Scott Hanselman

How to Remove the .NET ClickOnce Firefox Extension

June 5, '09 Comments [10] Posted in Microsoft | Open Source
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.NET 3.5 SP1 enables a Firefox Extension that allows .NET applications on Firefox, but its Uninstall button is grayed out.  Since .NET 3.5 SP1 is on Windows Update and is rolling out to more users than ever before, a number of people have noticed this and are frustrated.

Why is the Uninstall button grayed out? What does this add-in do?

Short Version: Remove the .NET Firefox Extension

First: To uninstall completely, if you're running XP or Vista, here's an update that will make the .NET ClickOnce Extension/Addin easily uninstallable by adding on a per-user, rather than per-machine basis. This update will also go out on Windows Update if you prefer to wait. Alternatively, you can click Disable and it won't be loaded.

Longer Version: Some Background and Details

This addin allows users to launch .NET applications from Firefox. The primary issue is that the plugin is enabled at the machine level, rather than the user level. This has the benefit of enabling the Addin for all users, but it as the unfortunate side effect of making the "Uninstall" button grayed out which makes people feel that something sinister has happened or they've lost control.

There are other plugins that use this technique to enable themselves machine-wide, including Google Gears and Java, but I totally understand that some folks don't want certain Firefox Addins enabled.



This is a tricky situation, because you'll notice that many applications enable browser plugins in similar ways, including, but not limited to:

  • Java
  • VLC Player
  • Adobe Acrobat
  • QuickTime
  • Google Talk
  • iTunes
  • Hulu
  • Picasa

There are lots of other applications that include their own browser addins, many install this same way. Most of these addins are in the "Plugins" tab, rather than the Extensions tab, which might explain why fewer people freak out. 

My point here is that the "Extensions" tab is something that Firefox users, myself included, feel strongly about, while they think less about plugins. Extensions often affect UI and make Firefox personalizable, while Plugins usually enable system-level functionality. It's a subtle difference, but it's significant and important to remember. Extensions are personalization points for Firefox at the User level, and are thought of as such. Some addins (not ours) mark themselves as Hidden, which could be perceived as even more sinister.

Ultimately since many people requested .NET support for Firefox, and we wanted to give it to them, we made this feature. When .NET was updated, this feature was included.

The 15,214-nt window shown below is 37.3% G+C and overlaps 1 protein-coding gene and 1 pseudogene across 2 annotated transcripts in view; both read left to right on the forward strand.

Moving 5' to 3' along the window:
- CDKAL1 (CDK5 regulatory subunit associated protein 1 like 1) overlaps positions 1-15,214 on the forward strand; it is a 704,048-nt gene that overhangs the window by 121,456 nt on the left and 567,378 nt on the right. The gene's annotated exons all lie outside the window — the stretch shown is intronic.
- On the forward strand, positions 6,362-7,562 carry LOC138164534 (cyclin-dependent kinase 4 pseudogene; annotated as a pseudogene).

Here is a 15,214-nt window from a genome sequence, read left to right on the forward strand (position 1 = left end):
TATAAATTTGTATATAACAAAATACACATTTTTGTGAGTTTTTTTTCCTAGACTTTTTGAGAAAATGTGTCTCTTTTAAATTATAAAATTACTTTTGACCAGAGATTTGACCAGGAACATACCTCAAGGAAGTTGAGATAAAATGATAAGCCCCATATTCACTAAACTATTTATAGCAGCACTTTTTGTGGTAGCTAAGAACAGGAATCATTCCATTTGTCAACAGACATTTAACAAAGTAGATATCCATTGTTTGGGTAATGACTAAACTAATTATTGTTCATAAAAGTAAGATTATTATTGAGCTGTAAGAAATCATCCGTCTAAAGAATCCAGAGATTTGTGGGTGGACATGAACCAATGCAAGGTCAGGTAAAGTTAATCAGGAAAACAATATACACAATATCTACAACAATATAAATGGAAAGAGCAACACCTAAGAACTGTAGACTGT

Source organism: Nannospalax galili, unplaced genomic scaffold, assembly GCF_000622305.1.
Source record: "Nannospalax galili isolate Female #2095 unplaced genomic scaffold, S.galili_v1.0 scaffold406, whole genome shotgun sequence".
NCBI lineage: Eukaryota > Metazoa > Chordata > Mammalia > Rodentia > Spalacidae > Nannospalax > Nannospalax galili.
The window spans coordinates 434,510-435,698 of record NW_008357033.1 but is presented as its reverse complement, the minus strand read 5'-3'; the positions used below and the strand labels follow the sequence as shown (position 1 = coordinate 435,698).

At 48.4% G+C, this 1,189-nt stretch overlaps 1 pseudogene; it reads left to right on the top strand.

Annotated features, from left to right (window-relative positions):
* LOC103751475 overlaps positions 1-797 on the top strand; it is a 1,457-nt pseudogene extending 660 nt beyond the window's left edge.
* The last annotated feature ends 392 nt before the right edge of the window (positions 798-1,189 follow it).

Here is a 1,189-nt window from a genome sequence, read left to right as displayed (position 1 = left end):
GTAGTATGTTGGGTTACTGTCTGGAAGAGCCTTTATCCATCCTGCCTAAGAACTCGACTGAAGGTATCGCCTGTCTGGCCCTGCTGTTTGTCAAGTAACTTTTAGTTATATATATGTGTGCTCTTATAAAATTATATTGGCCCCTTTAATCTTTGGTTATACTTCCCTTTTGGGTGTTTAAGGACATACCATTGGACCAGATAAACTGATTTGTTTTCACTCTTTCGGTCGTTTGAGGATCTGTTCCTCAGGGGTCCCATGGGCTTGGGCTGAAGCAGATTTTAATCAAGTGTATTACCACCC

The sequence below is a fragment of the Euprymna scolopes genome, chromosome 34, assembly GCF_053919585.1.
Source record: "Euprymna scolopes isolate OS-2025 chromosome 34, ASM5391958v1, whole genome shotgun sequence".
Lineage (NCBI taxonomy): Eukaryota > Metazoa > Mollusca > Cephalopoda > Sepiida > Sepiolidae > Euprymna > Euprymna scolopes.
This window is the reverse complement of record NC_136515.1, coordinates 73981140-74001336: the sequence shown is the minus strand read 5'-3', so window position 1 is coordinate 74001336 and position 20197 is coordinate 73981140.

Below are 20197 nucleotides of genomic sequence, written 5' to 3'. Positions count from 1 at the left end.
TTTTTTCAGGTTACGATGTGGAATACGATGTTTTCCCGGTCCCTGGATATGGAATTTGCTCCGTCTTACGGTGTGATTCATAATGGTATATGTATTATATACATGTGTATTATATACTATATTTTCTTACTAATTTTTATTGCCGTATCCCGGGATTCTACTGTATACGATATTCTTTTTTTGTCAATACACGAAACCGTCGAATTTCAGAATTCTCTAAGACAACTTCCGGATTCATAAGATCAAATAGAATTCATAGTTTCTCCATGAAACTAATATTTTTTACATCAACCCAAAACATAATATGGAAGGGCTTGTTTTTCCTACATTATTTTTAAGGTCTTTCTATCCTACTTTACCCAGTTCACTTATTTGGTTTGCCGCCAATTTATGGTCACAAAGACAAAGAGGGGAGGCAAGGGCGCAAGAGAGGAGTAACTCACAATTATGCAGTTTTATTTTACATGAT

The Future

Here's some more detail and some insight into what we're doing about it.

  • First, this is already fixed in Windows 7 RC. You can uninstall this addin, no problem.
  • Second, for XP and Vista, the update above makes this add-in per-user so it can be easily uninstalled like any other Firefox addin.
    • This update will go out on Windows Update automatically soon. That means. if you already have this add-in, the only visual difference for you will be that the uninstall button will be enabled and you can remove it if you like.
  • Going forward, for .NET 4, the team wants to host this plugin at If you want it you can go get it. If not, no worries. We're still checking on this.

All the Technical Details

In case you want to know the technical details, and in the interest of transparency, it's called "MicrosoftDotNetFrameworkAssistant.xpi." You can rename it to .zip and unzip it. It's got XUL and JavaScript inside - it's just a zip file. If you have made a Firefox add-on, this will look familiar. There's an options dialog, standard stuff, keeping track of two booleans as preferences:

var dotNetAssistantOptions = 
onAccept: function()
var prefs = this.getPrefs();

var autoLaunchChk = document.getElementById("autolaunch");
prefs.setBoolPref("clickonce.autolaunch", !autoLaunchChk.checked);

var allVersionsChk = document.getElementById("allversions");
prefs.setBoolPref("all_clr_versions_in_useragent", allVersionsChk.checked);

// Update the user-agent if preferences changed
return true;

onLoad: function()
var prefs = this.getPrefs();

var autoLaunchChk = document.getElementById("autolaunch");
autoLaunchChk.checked = !prefs.getBoolPref("clickonce.autolaunch");

var allVersionsChk = document.getElementById("allversions");
allVersionsChk.checked = prefs.getBoolPref("all_clr_versions_in_useragent");

getPrefs: function()
return Components.classes[";1"]